I was excited to hear yesterday that my paper on friendship in Augustine’s Confessions has been accepted at the first annual Symposium on Faith and Culture at Baylor University in October. I had a wonderful experience at the Lilly Foundation conference last October, and look forward to seeing old acquaintances and fellowshipping with other Christian scholars. I strongly encourage folks in the North Texas region to attend. I was genuinely surprised and delighted by the caliber and spirit of the Baylor faculty, especially those in the Great Texts program. They have really taken the place up a notch or two since the hiring of Tom Hibbs as Dean of the Honors College several years ago. In any case, here is my abstract. Any suggestions regarding the thesis or secondary literature are welcome; quibbles and comments too.
“Early in his Confessions, Augustine characterizes the task of confession as an attempt to “give a coherent account of my disintegrated self, for when I turned away from you, the one God, and pursued a multitude of things, I went to pieces.” As readers have long noticed, the metaphor of the “divided soul” extends throughout Augustine’s narrative. Beginning as a division between knowledge and action, by book eight it intensifies into a division of the will: though knowing he ought to follow God, Augustine confesses his inability to want his own conversion whole-heartedly.
In this essay I argue that the theme of friendship is crucial for understanding the continuous theme of psychic division, because Augustine’s perversions of genuine friendship—the “pear tree episode,” prostitution in Carthage, and the “dear friend of Thagaste—bring to light his soul divided against itself through misdirected love. Through the vivid detail of his gripping account Augustine presents us with a number of considerations for a deeper understanding of the dangers and promise of Christian friendship.
I begin by briefly summarizing the ordo amoris set out in Augustine’s De Doctrina Christiana, which states that one must love all other “things” (res) in the degree proportionate to their inherent perfection, and with reference to God as their creating source. I then employ the ordo as a framework to interpret three forms of distorted friendship in the Confessions. At first glance, the infamous pear tree episode of book two seems to be a clear case of inordinate self-love, of action for its own sake. However, without denying his own culpability, Augustine comments, “I would not have done that thing alone” (2.9.17). In other words, Augustine points to a paradoxical situation wherein the sin that seemed to have been committed for its own sake was actually done through the instigation of an “unfriendly friendship” (inimica amicitia). A second episode I briefly consider along these lines is the Augustine’s indictment of prostitution as “infecting the vein of friendship” (3.1.1). Here also, action for action’s sake needed to be augmented by a distortion of true friendship.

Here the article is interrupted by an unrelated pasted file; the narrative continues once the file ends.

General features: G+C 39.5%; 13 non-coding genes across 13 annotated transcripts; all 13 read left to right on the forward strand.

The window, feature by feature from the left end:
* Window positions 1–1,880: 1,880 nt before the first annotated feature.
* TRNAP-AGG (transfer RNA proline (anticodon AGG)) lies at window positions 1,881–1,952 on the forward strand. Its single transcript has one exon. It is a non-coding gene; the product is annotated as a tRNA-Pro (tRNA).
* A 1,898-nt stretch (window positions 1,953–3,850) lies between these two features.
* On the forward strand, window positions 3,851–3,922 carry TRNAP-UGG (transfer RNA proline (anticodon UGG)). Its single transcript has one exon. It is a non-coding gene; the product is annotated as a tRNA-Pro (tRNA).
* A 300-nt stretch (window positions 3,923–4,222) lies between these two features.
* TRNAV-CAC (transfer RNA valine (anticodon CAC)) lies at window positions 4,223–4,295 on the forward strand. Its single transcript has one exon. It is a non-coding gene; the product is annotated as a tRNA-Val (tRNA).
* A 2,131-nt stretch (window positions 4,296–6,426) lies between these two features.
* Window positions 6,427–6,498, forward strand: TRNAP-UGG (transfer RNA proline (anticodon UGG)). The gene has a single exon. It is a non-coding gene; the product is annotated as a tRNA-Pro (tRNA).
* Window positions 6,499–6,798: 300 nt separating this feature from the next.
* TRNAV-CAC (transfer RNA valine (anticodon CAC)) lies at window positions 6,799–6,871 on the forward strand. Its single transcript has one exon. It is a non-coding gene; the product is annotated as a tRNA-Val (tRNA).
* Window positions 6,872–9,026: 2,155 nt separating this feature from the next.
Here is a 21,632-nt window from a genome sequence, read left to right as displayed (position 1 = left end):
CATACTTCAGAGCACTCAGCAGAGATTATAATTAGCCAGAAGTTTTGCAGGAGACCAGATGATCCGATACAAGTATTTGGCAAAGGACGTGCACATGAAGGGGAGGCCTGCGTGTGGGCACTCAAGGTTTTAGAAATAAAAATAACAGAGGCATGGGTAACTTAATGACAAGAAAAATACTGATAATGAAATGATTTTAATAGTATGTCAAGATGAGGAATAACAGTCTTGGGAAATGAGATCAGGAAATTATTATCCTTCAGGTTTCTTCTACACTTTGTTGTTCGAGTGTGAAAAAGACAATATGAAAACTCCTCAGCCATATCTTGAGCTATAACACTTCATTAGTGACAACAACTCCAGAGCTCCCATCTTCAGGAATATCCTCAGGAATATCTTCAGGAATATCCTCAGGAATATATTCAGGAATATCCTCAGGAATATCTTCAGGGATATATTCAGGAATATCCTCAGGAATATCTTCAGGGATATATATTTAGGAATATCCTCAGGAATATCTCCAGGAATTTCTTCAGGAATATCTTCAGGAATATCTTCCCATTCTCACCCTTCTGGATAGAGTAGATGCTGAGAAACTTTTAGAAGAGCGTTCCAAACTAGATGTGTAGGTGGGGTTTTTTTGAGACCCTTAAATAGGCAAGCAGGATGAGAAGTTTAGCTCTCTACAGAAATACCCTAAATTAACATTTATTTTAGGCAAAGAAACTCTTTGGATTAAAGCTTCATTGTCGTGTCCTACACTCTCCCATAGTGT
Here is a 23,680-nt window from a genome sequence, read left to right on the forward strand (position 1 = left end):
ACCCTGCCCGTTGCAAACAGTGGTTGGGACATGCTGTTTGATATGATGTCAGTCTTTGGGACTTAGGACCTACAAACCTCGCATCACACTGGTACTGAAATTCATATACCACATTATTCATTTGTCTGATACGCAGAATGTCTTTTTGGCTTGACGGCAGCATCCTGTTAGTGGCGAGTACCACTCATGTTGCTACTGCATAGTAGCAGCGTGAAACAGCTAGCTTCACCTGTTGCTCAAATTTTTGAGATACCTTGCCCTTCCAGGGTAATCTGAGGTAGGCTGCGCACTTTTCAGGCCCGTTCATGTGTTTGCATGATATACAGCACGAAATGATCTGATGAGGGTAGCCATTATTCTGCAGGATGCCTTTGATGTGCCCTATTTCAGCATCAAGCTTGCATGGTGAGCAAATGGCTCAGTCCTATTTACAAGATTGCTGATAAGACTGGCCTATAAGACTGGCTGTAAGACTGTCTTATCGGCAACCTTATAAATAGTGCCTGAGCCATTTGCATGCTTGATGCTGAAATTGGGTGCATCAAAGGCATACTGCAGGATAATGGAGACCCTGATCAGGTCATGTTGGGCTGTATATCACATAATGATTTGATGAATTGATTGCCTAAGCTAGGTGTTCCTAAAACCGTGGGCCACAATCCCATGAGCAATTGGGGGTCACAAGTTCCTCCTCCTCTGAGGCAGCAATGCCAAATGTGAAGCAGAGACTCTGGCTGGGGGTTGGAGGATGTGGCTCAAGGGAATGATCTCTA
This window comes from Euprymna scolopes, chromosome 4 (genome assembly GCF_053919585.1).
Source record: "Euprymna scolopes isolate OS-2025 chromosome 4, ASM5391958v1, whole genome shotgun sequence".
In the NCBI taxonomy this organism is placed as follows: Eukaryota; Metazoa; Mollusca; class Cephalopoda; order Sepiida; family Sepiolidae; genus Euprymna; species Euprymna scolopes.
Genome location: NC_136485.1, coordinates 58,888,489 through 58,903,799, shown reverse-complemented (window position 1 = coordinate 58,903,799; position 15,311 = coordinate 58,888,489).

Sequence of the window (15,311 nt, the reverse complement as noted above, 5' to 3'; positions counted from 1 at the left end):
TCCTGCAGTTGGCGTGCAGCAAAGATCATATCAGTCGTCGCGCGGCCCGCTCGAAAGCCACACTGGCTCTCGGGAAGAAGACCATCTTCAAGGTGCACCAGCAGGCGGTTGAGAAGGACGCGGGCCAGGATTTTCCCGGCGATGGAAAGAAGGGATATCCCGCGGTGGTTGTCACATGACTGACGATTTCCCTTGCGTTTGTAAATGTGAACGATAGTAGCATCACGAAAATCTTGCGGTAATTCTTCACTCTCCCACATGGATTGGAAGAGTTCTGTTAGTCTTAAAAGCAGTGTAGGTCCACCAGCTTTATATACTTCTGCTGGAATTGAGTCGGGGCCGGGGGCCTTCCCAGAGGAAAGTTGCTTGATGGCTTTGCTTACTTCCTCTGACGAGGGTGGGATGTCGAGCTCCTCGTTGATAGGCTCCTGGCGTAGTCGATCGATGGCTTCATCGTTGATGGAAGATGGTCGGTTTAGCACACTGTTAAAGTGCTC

Although these episodes clearly manifest the misdirection of love and the dangers of friendship, no experience impressed Augustine’s soul more than the death of his “dear friend” at Thagaste, recounted with considerable interpretive space in book four (4.4.7 – 4.7.12). I explore at some length how, although Augustine’s close relationship achieved the status of friendship as the “union of souls,” by contrast to the physical nexus of prostitution, it was nevertheless perverted by loving the young man with respect to his (present) mortality instead of his (absent) eternal end in God. In short, by loving to the point that he became “like another self” to his companion, Augustine’s soul was torn apart when sickness took his “other self.” Indeed, he tells us his will was divided between hating death in the present and loving/desiring the life of his friend in the past. He feared death yet despaired of living as “half a self.”
I conclude by interpreting Augustine’s reaction to the conversion story of the “courtiers” in book eight (6.15ff) as both a repetition and reversal of the prior turmoil over the death of his “dear friend.” It was no longer a matter of blindness to love/friendship’s transcendent reference point. It was no longer a question of the inability to grasp God’s nature. Rather, it was a matter of Augustine’s inability to love God wholeheartedly. Hearing the story of the conversion of several young men like himself, Augustine “ardently loved them” for their decision to become “friends of God,” at the same time hating himself for his past reluctance to make the same decision. I suggest, finally, that it was precisely this form of genuine friendship that incites Augustine’s final dissipatio animi and paves the way for his submission to God’s will, the healing of his soul, and a new theological ground for friendship: souls bound together through the “charity poured abroad in our hearts by the Holy Spirit” (4.4.7).”